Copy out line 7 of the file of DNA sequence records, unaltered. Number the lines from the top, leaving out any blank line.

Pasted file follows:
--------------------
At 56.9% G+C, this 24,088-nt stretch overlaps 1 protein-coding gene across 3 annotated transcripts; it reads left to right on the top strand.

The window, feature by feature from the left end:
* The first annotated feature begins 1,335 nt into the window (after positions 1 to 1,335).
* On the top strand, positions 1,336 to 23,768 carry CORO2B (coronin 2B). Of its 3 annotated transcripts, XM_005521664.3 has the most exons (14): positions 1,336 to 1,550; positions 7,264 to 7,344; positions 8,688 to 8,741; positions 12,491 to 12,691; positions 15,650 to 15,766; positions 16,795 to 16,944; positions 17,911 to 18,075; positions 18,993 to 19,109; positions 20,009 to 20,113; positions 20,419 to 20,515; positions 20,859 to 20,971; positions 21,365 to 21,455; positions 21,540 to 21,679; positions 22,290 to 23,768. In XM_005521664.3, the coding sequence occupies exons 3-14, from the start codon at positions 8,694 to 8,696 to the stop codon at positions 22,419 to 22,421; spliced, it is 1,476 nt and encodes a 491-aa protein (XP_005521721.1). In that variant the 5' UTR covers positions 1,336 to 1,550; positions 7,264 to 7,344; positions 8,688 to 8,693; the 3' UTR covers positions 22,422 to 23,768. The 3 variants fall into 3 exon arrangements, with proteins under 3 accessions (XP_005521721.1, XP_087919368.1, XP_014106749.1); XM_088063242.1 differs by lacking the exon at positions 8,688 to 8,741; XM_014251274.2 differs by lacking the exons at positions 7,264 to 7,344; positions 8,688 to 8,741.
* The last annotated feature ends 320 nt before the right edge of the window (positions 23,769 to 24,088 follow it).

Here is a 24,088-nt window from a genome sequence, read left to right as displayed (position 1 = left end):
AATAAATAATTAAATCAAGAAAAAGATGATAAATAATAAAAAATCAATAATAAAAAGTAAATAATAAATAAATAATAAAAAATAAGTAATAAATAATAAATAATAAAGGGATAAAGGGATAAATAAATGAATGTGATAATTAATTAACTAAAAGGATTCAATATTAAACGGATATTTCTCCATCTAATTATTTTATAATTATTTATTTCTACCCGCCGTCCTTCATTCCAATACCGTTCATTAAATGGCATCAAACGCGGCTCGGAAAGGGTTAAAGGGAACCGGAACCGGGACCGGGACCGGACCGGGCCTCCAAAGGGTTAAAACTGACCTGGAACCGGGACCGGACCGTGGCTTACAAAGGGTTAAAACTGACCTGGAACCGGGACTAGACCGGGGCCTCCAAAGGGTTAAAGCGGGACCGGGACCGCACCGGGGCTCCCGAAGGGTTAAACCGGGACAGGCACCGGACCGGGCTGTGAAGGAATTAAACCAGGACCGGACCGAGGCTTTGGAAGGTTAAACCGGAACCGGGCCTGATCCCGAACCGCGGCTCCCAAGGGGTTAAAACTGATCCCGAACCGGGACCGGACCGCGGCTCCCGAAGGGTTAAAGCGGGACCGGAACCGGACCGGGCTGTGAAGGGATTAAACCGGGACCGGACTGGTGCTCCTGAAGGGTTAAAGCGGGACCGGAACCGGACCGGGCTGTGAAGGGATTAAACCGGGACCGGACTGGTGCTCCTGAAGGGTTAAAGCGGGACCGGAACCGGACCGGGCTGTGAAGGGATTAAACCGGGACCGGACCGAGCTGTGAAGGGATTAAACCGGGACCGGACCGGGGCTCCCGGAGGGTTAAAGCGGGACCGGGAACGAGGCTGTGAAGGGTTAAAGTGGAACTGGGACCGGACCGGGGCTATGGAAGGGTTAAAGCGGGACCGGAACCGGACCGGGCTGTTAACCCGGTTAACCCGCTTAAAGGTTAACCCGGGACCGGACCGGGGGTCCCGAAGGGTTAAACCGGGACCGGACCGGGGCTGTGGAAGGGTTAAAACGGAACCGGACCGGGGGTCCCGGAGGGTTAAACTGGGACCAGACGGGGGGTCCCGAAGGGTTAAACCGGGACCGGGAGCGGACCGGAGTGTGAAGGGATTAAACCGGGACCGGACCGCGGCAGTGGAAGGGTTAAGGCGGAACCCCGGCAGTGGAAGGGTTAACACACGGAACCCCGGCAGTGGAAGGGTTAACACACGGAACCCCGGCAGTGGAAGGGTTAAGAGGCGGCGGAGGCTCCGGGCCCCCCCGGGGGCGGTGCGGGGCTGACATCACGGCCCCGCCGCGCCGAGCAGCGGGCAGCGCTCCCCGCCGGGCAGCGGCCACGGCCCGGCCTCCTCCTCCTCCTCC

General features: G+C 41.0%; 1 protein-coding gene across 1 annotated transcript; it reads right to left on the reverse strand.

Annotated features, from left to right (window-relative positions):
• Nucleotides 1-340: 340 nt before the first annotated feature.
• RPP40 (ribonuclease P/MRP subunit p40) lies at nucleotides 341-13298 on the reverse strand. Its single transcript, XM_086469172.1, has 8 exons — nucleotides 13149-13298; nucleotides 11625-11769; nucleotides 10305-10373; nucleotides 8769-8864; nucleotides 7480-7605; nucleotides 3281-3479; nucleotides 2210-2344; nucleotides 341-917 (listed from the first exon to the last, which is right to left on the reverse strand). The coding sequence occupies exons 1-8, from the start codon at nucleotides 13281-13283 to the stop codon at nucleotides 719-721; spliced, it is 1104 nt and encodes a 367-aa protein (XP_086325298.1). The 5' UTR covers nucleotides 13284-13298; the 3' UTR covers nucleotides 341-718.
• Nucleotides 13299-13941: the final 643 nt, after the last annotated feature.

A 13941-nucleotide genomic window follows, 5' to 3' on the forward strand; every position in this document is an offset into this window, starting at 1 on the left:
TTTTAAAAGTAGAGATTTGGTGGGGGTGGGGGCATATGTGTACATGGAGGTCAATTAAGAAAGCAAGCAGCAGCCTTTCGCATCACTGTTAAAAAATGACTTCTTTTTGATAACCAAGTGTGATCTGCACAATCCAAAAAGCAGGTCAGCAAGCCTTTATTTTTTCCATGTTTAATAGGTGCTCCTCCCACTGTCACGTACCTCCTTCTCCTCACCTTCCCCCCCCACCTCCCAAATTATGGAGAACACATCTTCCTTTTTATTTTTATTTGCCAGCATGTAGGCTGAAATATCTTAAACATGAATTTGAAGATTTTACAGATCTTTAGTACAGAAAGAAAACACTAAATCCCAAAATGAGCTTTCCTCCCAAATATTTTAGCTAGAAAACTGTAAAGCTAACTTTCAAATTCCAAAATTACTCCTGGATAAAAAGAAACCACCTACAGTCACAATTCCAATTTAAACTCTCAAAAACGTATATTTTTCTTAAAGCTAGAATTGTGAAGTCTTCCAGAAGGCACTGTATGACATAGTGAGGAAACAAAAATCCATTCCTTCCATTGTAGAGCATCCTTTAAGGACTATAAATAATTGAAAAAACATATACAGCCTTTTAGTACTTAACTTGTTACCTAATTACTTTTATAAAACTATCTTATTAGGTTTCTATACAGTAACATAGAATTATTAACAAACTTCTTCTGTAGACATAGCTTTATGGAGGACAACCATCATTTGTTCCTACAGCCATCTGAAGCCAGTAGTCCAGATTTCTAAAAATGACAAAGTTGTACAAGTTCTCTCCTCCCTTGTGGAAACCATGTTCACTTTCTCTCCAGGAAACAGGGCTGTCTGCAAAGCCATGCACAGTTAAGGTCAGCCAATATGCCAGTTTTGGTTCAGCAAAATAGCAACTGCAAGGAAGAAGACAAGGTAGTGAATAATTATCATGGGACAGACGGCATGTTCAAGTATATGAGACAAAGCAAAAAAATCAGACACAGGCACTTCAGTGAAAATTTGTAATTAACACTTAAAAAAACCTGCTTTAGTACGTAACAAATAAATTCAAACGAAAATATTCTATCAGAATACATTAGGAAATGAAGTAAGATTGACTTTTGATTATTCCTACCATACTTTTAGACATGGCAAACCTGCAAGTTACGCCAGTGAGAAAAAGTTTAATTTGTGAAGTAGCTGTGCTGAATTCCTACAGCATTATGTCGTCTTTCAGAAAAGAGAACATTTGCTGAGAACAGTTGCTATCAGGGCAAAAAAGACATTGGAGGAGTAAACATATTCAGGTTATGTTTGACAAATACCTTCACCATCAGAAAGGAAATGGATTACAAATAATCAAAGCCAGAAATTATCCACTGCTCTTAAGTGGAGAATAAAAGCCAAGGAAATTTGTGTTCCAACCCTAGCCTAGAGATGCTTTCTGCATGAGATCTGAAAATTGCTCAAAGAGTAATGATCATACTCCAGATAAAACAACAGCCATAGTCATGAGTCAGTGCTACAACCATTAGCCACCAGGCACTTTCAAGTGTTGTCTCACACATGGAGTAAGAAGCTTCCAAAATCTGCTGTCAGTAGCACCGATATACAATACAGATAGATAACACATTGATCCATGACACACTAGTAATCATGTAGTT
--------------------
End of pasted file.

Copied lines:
AATAAATAATTAAATCAAGAAAAAGATGATAAATAATAAAAAATCAATAATAAAAAGTAAATAATAAATAAATAATAAAAAATAAGTAATAAATAATAAATAATAAAGGGATAAAGGGATAAATAAATGAATGTGATAATTAATTAACTAAAAGGATTCAATATTAAACGGATATTTCTCCATCTAATTATTTTATAATTATTTATTTCTACCCGCCGTCCTTCATTCCAATACCGTTCATTAAATGGCATCAAACGCGGCTCGGAAAGGGTTAAAGGGAACCGGAACCGGGACCGGGACCGGACCGGGCCTCCAAAGGGTTAAAACTGACCTGGAACCGGGACCGGACCGTGGCTTACAAAGGGTTAAAACTGACCTGGAACCGGGACTAGACCGGGGCCTCCAAAGGGTTAAAGCGGGACCGGGACCGCACCGGGGCTCCCGAAGGGTTAAACCGGGACAGGCACCGGACCGGGCTGTGAAGGAATTAAACCAGGACCGGACCGAGGCTTTGGAAGGTTAAACCGGAACCGGGCCTGATCCCGAACCGCGGCTCCCAAGGGGTTAAAACTGATCCCGAACCGGGACCGGACCGCGGCTCCCGAAGGGTTAAAGCGGGACCGGAACCGGACCGGGCTGTGAAGGGATTAAACCGGGACCGGACTGGTGCTCCTGAAGGGTTAAAGCGGGACCGGAACCGGACCGGGCTGTGAAGGGATTAAACCGGGACCGGACTGGTGCTCCTGAAGGGTTAAAGCGGGACCGGAACCGGACCGGGCTGTGAAGGGATTAAACCGGGACCGGACCGAGCTGTGAAGGGATTAAACCGGGACCGGACCGGGGCTCCCGGAGGGTTAAAGCGGGACCGGGAACGAGGCTGTGAAGGGTTAAAGTGGAACTGGGACCGGACCGGGGCTATGGAAGGGTTAAAGCGGGACCGGAACCGGACCGGGCTGTTAACCCGGTTAACCCGCTTAAAGGTTAACCCGGGACCGGACCGGGGGTCCCGAAGGGTTAAACCGGGACCGGACCGGGGCTGTGGAAGGGTTAAAACGGAACCGGACCGGGGGTCCCGGAGGGTTAAACTGGGACCAGACGGGGGGTCCCGAAGGGTTAAACCGGGACCGGGAGCGGACCGGAGTGTGAAGGGATTAAACCGGGACCGGACCGCGGCAGTGGAAGGGTTAAGGCGGAACCCCGGCAGTGGAAGGGTTAACACACGGAACCCCGGCAGTGGAAGGGTTAACACACGGAACCCCGGCAGTGGAAGGGTTAAGAGGCGGCGGAGGCTCCGGGCCCCCCCGGGGGCGGTGCGGGGCTGACATCACGGCCCCGCCGCGCCGAGCAGCGGGCAGCGCTCCCCGCCGGGCAGCGGCCACGGCCCGGCCTCCTCCTCCTCCTCC